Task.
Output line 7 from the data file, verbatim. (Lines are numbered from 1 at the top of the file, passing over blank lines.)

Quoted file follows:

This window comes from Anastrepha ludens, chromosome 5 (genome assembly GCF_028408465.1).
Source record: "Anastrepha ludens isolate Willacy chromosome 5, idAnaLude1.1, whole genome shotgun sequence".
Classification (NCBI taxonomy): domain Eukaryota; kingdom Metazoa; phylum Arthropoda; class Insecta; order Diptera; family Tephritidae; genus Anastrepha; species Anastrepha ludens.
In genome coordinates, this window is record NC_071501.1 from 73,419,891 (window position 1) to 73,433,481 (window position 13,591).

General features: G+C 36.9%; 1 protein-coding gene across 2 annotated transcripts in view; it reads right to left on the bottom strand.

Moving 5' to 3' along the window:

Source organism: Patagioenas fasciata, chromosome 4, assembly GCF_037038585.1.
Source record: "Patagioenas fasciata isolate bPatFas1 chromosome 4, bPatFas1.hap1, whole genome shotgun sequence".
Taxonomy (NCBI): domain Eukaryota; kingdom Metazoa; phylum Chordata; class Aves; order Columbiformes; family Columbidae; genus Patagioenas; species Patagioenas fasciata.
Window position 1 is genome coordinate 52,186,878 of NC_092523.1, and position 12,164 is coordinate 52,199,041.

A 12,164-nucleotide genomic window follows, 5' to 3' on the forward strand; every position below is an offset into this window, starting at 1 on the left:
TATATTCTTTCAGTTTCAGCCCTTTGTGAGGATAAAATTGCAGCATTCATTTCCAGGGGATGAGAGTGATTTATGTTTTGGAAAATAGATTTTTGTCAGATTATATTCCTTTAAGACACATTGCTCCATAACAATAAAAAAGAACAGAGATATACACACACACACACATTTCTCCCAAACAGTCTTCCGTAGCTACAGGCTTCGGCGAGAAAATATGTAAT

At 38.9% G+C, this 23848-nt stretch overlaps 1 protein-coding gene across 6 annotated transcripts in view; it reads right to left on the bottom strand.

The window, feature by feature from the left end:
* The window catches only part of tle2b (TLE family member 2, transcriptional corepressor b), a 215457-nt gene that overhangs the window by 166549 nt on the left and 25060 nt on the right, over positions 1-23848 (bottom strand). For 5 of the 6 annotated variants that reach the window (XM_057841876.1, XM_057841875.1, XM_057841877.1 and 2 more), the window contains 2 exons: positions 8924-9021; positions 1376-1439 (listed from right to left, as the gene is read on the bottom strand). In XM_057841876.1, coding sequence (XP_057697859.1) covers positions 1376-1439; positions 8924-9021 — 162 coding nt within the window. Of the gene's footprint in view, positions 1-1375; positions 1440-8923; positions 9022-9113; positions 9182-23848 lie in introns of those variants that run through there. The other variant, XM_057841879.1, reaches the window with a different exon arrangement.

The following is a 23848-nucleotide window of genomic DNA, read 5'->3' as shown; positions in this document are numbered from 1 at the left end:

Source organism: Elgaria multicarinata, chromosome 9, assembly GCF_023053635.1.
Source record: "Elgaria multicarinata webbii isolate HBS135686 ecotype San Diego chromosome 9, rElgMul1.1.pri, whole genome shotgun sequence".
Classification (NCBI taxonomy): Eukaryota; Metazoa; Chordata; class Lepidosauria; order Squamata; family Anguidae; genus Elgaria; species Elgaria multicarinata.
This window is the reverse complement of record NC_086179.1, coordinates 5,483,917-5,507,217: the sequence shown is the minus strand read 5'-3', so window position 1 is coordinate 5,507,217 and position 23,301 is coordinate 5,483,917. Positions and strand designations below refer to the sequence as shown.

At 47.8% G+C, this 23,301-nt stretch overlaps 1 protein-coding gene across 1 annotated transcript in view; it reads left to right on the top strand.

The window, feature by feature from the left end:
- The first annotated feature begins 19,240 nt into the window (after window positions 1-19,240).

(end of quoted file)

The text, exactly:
Source organism: Patagioenas fasciata, chromosome 4, assembly GCF_037038585.1.